The cells of K. capsulata (10 g of wet biomass per liter) were placed in 50 ml of the medium containing 240 mM glucose, 2.5 mM MgSO4, and KH2PO4 (concentrations are indicated in the tables and figures) and incubated at 30°C and 140 rpm. After the incubation, the cells were harvested by 15-min centrifugation at 13,000g, washed with 1% KCl solution, and used for analysis. The resulting supernatant was used for the assay of phosphorus compounds, for isolation of phosphomannan, and as a carbon and phosphate source in the experiments described below.

Phosphomannan utilization was studied by cultivating K. capsulata cells at 30°C and 140 rpm in a medium (1 liter) supplemented with 3 g of (NH4)2SO4, 0.7 g of MgSO4, 0.4 g of Ca(NO3)2, 1.31 g of K2SO4, 0.5 ml of microelement solution [5], and 0.5 g of yeast extract from which Pi had been removed by the method described earlier [6]. Glucose or phosphomannan-containing supernatant was added as a carbon source.

Phosphomannan isolation. The cells of K. capsulata were incubated for 24 h in a shaker (140 rpm) at 30°C in the medium containing 240 mM glucose, 2.5 mM MgSO4, and 10 mM KH2PO4. Phosphomannan was isolated from the supernatant obtained after precipitation of the cells according to the method described earlier [7]. Sodium borate (8 ml of 5% solution) and cetavlon (8 ml of 5% solution) were added to 20 ml of the supernatant. The precipitate was washed with water, dissolved in 5 ml of concentrated acetic acid, lyophilized, and weighed for phosphomannan quantification.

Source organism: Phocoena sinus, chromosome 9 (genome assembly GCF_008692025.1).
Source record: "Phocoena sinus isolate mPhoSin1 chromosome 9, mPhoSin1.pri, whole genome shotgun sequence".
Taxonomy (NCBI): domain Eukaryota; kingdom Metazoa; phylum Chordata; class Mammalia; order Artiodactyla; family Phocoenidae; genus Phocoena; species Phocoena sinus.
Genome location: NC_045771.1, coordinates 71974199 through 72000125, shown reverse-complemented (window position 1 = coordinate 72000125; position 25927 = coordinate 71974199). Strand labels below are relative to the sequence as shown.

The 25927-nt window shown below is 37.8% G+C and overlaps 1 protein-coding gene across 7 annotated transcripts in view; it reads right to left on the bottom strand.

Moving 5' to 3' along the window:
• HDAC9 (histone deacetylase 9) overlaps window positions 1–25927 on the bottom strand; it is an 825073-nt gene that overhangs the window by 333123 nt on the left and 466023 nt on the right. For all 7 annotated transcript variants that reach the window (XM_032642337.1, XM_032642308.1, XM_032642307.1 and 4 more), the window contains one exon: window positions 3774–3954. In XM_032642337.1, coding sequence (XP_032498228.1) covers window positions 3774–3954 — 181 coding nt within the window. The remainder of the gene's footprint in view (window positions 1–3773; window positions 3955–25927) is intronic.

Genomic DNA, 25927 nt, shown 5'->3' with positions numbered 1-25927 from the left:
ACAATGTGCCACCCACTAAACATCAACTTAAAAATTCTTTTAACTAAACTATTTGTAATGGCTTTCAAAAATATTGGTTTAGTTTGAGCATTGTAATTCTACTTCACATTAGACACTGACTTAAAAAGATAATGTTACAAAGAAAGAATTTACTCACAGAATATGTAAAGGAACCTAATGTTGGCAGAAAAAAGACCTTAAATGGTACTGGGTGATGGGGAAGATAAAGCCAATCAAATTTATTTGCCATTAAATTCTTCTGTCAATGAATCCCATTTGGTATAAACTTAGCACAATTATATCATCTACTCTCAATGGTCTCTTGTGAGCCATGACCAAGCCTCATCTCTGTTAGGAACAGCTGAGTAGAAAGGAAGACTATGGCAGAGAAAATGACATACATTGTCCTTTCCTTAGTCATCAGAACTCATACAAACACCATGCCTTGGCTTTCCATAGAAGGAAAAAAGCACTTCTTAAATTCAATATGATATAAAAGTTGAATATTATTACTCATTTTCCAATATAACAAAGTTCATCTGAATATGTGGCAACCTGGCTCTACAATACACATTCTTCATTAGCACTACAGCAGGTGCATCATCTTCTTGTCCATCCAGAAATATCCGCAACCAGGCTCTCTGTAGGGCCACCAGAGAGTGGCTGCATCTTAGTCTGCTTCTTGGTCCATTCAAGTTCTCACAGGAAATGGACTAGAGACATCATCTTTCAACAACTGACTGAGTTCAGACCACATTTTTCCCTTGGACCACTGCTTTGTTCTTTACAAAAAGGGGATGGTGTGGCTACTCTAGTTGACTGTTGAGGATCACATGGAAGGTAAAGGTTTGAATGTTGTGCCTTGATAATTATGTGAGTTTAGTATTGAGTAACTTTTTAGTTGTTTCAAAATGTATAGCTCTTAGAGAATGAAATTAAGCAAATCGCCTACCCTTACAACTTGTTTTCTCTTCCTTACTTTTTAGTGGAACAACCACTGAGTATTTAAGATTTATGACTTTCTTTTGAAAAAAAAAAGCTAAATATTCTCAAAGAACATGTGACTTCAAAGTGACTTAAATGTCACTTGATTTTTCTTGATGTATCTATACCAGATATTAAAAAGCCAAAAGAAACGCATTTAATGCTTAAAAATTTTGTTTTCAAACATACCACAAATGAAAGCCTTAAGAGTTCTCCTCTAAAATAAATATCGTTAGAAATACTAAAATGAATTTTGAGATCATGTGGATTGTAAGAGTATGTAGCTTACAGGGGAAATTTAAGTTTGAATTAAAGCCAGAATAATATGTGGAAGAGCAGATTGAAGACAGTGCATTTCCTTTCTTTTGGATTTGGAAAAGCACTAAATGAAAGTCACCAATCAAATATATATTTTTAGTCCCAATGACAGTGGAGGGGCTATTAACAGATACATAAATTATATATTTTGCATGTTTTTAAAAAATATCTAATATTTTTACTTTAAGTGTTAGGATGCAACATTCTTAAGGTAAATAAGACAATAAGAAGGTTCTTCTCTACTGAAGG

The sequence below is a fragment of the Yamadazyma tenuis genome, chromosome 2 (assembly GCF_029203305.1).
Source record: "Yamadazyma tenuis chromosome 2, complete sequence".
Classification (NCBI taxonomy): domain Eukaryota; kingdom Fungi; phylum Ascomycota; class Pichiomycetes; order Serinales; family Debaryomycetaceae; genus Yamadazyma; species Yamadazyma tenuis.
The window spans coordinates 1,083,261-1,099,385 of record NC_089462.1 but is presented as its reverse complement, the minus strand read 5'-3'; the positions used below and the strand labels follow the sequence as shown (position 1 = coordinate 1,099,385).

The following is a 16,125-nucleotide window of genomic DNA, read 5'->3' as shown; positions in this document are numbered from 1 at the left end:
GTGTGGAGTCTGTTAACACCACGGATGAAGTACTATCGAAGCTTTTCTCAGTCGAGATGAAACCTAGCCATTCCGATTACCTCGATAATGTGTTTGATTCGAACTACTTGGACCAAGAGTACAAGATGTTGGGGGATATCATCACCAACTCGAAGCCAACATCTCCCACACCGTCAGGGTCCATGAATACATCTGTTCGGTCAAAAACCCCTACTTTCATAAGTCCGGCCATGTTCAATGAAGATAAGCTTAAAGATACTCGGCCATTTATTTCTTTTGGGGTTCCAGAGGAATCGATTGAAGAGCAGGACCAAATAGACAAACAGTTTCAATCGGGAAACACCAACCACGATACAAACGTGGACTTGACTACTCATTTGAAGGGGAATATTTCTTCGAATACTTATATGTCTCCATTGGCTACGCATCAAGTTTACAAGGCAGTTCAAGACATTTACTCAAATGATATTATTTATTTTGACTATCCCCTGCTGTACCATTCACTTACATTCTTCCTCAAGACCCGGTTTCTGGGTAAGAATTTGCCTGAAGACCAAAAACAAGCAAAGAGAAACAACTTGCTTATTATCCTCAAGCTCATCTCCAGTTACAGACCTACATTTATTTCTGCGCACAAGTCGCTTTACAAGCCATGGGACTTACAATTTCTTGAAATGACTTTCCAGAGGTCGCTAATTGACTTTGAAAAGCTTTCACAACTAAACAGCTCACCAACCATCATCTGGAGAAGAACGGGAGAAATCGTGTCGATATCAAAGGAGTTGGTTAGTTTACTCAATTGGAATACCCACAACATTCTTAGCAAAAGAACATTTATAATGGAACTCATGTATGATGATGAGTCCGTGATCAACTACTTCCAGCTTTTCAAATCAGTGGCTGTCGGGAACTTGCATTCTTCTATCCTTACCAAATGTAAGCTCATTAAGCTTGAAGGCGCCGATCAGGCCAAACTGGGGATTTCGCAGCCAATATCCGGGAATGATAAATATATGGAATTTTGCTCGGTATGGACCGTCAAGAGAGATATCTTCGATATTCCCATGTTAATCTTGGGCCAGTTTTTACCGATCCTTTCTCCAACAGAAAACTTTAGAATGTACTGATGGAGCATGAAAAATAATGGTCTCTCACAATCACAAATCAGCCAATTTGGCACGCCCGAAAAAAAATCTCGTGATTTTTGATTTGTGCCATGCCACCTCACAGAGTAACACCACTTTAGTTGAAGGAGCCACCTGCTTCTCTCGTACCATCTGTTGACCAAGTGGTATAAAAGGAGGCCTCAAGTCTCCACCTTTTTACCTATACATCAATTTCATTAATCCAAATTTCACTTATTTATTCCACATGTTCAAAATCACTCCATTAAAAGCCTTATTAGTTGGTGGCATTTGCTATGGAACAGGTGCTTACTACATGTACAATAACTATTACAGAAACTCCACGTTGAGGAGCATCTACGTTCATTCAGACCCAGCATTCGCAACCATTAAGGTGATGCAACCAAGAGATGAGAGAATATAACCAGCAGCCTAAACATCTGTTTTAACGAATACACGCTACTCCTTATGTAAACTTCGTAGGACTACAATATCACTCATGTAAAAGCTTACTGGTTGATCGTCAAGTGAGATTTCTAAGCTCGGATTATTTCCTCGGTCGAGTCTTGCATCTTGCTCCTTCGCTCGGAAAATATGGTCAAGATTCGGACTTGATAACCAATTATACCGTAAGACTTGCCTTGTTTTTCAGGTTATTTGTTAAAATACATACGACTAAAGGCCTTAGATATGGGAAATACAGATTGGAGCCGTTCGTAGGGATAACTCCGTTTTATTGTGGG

Analysis of phosphorus compounds. Several polyphosphate fractions were isolated from the biomass. Acid-soluble and salt-soluble fractions were obtained by a known method [5]. Acid-insoluble polyphosphates were extracted by adding 10 ml of 0.5 N HClO4 to residual biomass, followed by boiling for 30 min. The suspension was centrifuged at 5000g for 20 min, and polyphosphate level in the supernatant was estimated by the amount of Pi. The levels of Pi and labile phosphorus were determined in the fractions of acid-soluble and salt-soluble polyphosphates [8]. The polyphosphate levels can be judged by the amount of labile phosphorus. The level of total phosphorus was determined in the biomass. Inorganic Pi and labile and total phosphorus were determined in the supernatant after incubation of the cells with glucose, MgSO4, and KH2PO4. The samples were mineralized in 32% HClO4 at 150°C to assay total phosphorus by the level of released Pi. The optical density of the culture was determined at 600 nm in a 1-cm cell. The biomass weight was determined after 15-min centrifugation of the cells at 13,000g.

The mean values of three independent experiments are presented in the tables and figures.


The model conditions used previously to study this process in bacteria and other yeasts [2, 9] were used to analyze the Pi absorption capacity of the yeast K. capsulata in minimal media. Similar to other yeast species [9], K. capsulata needed the carbon and Mg2+ sources for Pi uptake (Table 1). On addition of a nitrogen source, Pi uptake decreased.